One of the most difficult things for a school under No Child Left Behind can be the subgroup scores. I should know, since my school for the past few years has failed to make Adequate Yearly Progress based on our disaggregated groups. Last year, we made progress in all areas except for special ed students in math. In previous years, we also had difficulties with the African-American and low income students’ scores, but that has improved over time. Thanks to missing out on progress with these subgroups, even if our overall scores improved, we have been placed into the ominous-sounding Corrective Action. Fortunately, so far we’ve avoided the worst of what that could mean: replacement of adminstration and possibly staff.
Having experienced that, I find it unsurprising that schools in California are recategorizing students to lower their numbers in the disaggregated groups. According to NCLB, you only have to report the scores for groups that are above a certain threshhold of student numbers, which, at least in California, would apear to be 100 students. What if you’re on the borderline of that threshhold and that group is failing you, though? Here’s how one principal handled that problem:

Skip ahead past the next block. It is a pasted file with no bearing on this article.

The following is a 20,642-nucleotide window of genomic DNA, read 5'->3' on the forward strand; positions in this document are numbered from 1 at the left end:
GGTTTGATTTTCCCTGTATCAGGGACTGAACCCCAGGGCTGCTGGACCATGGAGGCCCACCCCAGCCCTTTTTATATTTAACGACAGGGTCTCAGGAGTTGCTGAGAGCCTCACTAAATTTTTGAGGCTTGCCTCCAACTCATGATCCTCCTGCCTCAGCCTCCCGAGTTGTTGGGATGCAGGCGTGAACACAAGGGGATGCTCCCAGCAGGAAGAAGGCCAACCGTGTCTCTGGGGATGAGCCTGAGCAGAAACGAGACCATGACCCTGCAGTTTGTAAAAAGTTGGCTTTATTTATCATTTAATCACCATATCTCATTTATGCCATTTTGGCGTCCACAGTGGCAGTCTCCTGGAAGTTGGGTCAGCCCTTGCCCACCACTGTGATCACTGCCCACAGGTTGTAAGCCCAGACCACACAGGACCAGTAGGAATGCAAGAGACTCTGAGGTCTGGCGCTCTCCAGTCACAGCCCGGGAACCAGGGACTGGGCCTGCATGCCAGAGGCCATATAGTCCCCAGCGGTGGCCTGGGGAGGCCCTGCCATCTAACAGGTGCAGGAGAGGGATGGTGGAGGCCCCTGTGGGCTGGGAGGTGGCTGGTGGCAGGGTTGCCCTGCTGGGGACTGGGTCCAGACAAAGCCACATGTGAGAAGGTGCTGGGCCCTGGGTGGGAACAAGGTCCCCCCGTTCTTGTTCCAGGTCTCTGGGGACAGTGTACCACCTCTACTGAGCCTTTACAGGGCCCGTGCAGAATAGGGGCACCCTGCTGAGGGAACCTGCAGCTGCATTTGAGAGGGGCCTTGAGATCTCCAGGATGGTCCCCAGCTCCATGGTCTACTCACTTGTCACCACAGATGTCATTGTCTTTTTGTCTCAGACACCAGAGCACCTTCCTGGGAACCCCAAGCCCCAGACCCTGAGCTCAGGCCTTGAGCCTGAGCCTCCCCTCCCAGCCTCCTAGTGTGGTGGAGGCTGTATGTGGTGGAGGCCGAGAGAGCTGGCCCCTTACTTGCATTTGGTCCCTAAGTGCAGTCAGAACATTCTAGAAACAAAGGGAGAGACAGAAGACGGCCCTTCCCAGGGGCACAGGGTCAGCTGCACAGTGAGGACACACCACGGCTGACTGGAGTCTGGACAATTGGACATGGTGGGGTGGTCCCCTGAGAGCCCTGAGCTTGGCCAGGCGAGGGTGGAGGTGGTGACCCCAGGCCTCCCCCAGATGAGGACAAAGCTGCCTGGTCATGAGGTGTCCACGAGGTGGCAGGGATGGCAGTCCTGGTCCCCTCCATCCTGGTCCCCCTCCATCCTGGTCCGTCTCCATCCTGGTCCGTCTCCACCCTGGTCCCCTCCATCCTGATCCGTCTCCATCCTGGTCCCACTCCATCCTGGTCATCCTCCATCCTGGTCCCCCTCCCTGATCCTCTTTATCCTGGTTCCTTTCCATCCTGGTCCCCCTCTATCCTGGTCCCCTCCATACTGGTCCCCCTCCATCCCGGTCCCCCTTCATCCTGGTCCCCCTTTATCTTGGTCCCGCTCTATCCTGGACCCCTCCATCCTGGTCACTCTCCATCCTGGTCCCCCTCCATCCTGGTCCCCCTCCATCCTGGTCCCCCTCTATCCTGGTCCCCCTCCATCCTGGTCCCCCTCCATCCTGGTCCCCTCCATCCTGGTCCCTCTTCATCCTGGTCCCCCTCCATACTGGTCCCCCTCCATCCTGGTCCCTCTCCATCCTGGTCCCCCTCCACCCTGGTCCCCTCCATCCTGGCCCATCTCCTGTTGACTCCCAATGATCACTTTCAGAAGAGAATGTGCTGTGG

One hundred students were categorized as black when they took the test last spring. But if the school had fewer than 100 students in that group, their low scores wouldn’t count. So Principal Jim Wong reviewed the files of all the students classified as African American on the test, he said, and found that four of them had indicated no race or mixed race on their enrollment paperwork. Wong sent his staff to talk to the four families to ask permission to put the kids in a different racial group.
“You get a kid that’s half black, half white. What are you going to put him down as?” Wong said. “If one kid makes the difference and I can go white, that gets me out of trouble.”
Over the past two years, 80 California schools got “out of trouble” with No Child Left Behind after changing the way they classify their students, a Bee analysis has found. The changes nudged their status from failing to passing under the federal law.
Given NCLB’s penchant for punishment over assistance in cases of falling behind in AYP, this kind of gamesmanship is the only way some schools can survive for now. It’s not something I can approve of, but I can understand why an adminstrator would look to go this route when it means the difference between NCLB’s definitions of success and failure.